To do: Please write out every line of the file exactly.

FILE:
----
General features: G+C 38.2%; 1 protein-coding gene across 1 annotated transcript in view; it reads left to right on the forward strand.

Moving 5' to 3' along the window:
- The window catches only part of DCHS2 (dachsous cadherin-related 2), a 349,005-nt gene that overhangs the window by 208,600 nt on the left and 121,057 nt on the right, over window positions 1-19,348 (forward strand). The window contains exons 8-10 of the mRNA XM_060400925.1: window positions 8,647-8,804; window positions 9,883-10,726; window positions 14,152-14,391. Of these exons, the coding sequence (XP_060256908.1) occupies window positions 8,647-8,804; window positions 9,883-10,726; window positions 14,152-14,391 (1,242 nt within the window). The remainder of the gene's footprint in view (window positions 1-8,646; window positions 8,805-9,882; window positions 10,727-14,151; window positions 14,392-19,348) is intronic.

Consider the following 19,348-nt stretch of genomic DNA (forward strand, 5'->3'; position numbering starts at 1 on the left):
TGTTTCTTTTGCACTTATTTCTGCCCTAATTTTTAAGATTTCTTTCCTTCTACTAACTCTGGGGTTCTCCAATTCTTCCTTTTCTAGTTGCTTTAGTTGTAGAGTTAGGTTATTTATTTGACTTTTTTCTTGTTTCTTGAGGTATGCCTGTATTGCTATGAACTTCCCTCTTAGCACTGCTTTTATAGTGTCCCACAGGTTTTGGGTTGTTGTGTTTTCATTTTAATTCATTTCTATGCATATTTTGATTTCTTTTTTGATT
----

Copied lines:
General features: G+C 38.2%; 1 protein-coding gene across 1 annotated transcript in view; it reads left to right on the forward strand.

Moving 5' to 3' along the window:
- The window catches only part of DCHS2 (dachsous cadherin-related 2), a 349,005-nt gene that overhangs the window by 208,600 nt on the left and 121,057 nt on the right, over window positions 1-19,348 (forward strand). The window contains exons 8-10 of the mRNA XM_060400925.1: window positions 8,647-8,804; window positions 9,883-10,726; window positions 14,152-14,391. Of these exons, the coding sequence (XP_060256908.1) occupies window positions 8,647-8,804; window positions 9,883-10,726; window positions 14,152-14,391 (1,242 nt within the window). The remainder of the gene's footprint in view (window positions 1-8,646; window positions 8,805-9,882; window positions 10,727-14,151; window positions 14,392-19,348) is intronic.

Consider the following 19,348-nt stretch of genomic DNA (forward strand, 5'->3'; position numbering starts at 1 on the left):
TGTTTCTTTTGCACTTATTTCTGCCCTAATTTTTAAGATTTCTTTCCTTCTACTAACTCTGGGGTTCTCCAATTCTTCCTTTTCTAGTTGCTTTAGTTGTAGAGTTAGGTTATTTATTTGACTTTTTTCTTGTTTCTTGAGGTATGCCTGTATTGCTATGAACTTCCCTCTTAGCACTGCTTTTATAGTGTCCCACAGGTTTTGGGTTGTTGTGTTTTCATTTTAATTCATTTCTATGCATATTTTGATTTCTTTTTTGATT